Casino operators Caesars Entertainment Corp. and Eldorado Resorts are likely to get later today their final regulatory clearance to complete their proposed $17.3 billion merger.
Members of the New Jersey Casino Control Commission met Wednesday to review the mega-deal and most thought a decision on whether the two companies should combine would be issued by the end of the day.
However, James Plousis, chairman of the three-member regulatory panel, extended the hearing into Thursday.
Five Eldorado executives gave testimony before Mr. Plousis and fellow Commissioner Alisa Cooper for more than six hours Wednesday. Eldorado’s CEO, Tom Reeg, and the company’s COO Anthony Carano and CFO Bret Yunker as well as two other witnesses were heard by New Jersey casino regulators.
Eldorado currently operates Tropicana Atlantic City in Atlantic City, while Caesars runs Caesars Atlantic City, Harrah’s Resort Atlantic City, and Bally’s Atlantic City. In April, Caesars agreed to sell Bally’s to Twin River Worldwide Holdings in a $25 million deal to alleviate competition concerns. The deal is pending.
Aside from the sale of Bally’s, Eldorado and Caesars will have to meet 40 other conditions to secure regulatory approval from the New Jersey Casino Control Commission. Once the deal closes, the combined company will have to plough $400 million in investments over the next three years and to put $125 million into a trust account if the Bally’s deal falls through.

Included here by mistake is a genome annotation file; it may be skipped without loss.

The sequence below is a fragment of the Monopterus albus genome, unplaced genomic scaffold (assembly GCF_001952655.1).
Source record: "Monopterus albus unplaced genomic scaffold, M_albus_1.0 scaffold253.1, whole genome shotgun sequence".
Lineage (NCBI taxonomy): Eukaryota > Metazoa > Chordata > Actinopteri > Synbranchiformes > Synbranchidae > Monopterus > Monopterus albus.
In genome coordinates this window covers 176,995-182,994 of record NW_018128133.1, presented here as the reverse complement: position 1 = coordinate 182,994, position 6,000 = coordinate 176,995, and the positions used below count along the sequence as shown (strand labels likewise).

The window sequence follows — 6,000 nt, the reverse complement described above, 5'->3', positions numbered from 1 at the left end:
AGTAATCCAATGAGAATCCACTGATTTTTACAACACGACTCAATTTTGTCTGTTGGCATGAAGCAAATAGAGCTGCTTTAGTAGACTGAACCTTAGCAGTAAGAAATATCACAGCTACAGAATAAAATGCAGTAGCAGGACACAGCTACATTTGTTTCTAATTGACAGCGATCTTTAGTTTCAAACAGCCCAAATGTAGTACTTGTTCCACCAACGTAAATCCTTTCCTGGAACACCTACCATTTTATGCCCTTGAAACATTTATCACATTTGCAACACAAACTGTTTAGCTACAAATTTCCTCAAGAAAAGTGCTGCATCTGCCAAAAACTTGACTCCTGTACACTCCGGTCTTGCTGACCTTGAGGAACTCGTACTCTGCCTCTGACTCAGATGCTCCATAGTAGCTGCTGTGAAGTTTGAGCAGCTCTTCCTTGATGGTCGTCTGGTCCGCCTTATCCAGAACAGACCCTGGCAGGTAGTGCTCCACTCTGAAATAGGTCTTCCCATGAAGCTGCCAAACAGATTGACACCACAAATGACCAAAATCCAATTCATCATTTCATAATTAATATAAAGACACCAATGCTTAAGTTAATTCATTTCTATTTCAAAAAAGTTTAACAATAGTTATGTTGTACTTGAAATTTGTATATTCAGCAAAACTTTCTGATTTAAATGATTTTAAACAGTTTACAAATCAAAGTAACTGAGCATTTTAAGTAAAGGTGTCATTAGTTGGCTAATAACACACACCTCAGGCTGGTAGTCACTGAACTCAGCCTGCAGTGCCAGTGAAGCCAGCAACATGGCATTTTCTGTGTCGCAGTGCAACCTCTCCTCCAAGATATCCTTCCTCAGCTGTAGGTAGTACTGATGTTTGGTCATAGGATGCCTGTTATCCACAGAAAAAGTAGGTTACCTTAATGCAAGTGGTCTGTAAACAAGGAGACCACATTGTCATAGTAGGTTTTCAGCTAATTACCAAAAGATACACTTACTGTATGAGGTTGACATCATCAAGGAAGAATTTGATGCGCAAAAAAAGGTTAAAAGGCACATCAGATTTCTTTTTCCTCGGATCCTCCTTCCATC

Any Future Job Cuts to Be Cleared by Regulators First
The combined group is required to keep each of its properties open for at least five years. During the Wednesday hearing, Eldorado executives acknowledged that there was understaffing at Atlantic City casinos, but promised that any future lay-offs at the combined group would first be approved by state casino regulators.
The New Jersey Casino Control Commission is the last regulator that needs to approve Eldorado’s tie-up with Caesars. If the board gives the nod to the mega-deal later today, it could close as early as next week.
The deal was first announced in June 2019 and was supposed to close this past March. However, the nationwide closure of properties due to the coronavirus pandemic delayed the finalization of the purchase. Eldorado is paying $2.3 million in daily ticking fees for failing to acquire Caesars by the end of March.
Once the transaction finally closes, Eldorado would retain 56% of the combined casino company. The group will operate and trade as Caesars Entertainment Inc.
The merger was approved by Nevada regulators earlier this month and by Indiana regulators on Friday and Monday. The Federal Trade Commission cleared the deal late last month. Aside from the sale of Bally’s Atlantic City, Eldorado and Caesars will be selling properties in Indiana and possibly a Las Vegas Strip casino resort.
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